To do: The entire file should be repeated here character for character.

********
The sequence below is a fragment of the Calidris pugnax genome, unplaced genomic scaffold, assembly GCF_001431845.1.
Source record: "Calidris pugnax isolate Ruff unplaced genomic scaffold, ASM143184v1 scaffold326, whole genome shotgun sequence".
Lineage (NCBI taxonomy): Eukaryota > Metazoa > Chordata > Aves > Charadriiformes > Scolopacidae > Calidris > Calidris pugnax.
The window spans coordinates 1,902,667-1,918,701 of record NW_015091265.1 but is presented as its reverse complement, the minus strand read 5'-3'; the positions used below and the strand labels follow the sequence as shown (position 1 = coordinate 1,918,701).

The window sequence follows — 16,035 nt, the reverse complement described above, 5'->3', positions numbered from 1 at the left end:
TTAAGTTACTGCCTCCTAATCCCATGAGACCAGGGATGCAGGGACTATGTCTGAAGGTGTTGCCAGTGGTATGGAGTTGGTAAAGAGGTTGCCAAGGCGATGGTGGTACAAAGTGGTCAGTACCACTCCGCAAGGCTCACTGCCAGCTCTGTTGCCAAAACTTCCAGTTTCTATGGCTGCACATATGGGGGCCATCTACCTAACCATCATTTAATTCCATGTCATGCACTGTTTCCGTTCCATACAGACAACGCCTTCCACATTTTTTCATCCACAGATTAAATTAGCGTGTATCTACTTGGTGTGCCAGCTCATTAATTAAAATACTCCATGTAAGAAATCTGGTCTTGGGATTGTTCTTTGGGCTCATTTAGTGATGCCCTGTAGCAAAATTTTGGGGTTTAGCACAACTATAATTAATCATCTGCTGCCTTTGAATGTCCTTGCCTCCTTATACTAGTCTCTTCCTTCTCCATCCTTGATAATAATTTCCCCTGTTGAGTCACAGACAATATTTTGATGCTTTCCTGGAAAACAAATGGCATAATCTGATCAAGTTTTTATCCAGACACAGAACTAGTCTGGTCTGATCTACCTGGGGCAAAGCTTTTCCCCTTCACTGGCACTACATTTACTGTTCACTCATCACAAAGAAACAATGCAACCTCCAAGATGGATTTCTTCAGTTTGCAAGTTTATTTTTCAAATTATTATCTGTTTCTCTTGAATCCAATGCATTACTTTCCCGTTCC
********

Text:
The sequence below is a fragment of the Calidris pugnax genome, unplaced genomic scaffold, assembly GCF_001431845.1.
Source record: "Calidris pugnax isolate Ruff unplaced genomic scaffold, ASM143184v1 scaffold326, whole genome shotgun sequence".
Lineage (NCBI taxonomy): Eukaryota > Metazoa > Chordata > Aves > Charadriiformes > Scolopacidae > Calidris > Calidris pugnax.
The window spans coordinates 1,902,667-1,918,701 of record NW_015091265.1 but is presented as its reverse complement, the minus strand read 5'-3'; the positions used below and the strand labels follow the sequence as shown (position 1 = coordinate 1,918,701).

The window sequence follows — 16,035 nt, the reverse complement described above, 5'->3', positions numbered from 1 at the left end:
TTAAGTTACTGCCTCCTAATCCCATGAGACCAGGGATGCAGGGACTATGTCTGAAGGTGTTGCCAGTGGTATGGAGTTGGTAAAGAGGTTGCCAAGGCGATGGTGGTACAAAGTGGTCAGTACCACTCCGCAAGGCTCACTGCCAGCTCTGTTGCCAAAACTTCCAGTTTCTATGGCTGCACATATGGGGGCCATCTACCTAACCATCATTTAATTCCATGTCATGCACTGTTTCCGTTCCATACAGACAACGCCTTCCACATTTTTTCATCCACAGATTAAATTAGCGTGTATCTACTTGGTGTGCCAGCTCATTAATTAAAATACTCCATGTAAGAAATCTGGTCTTGGGATTGTTCTTTGGGCTCATTTAGTGATGCCCTGTAGCAAAATTTTGGGGTTTAGCACAACTATAATTAATCATCTGCTGCCTTTGAATGTCCTTGCCTCCTTATACTAGTCTCTTCCTTCTCCATCCTTGATAATAATTTCCCCTGTTGAGTCACAGACAATATTTTGATGCTTTCCTGGAAAACAAATGGCATAATCTGATCAAGTTTTTATCCAGACACAGAACTAGTCTGGTCTGATCTACCTGGGGCAAAGCTTTTCCCCTTCACTGGCACTACATTTACTGTTCACTCATCACAAAGAAACAATGCAACCTCCAAGATGGATTTCTTCAGTTTGCAAGTTTATTTTTCAAATTATTATCTGTTTCTCTTGAATCCAATGCATTACTTTCCCGTTCC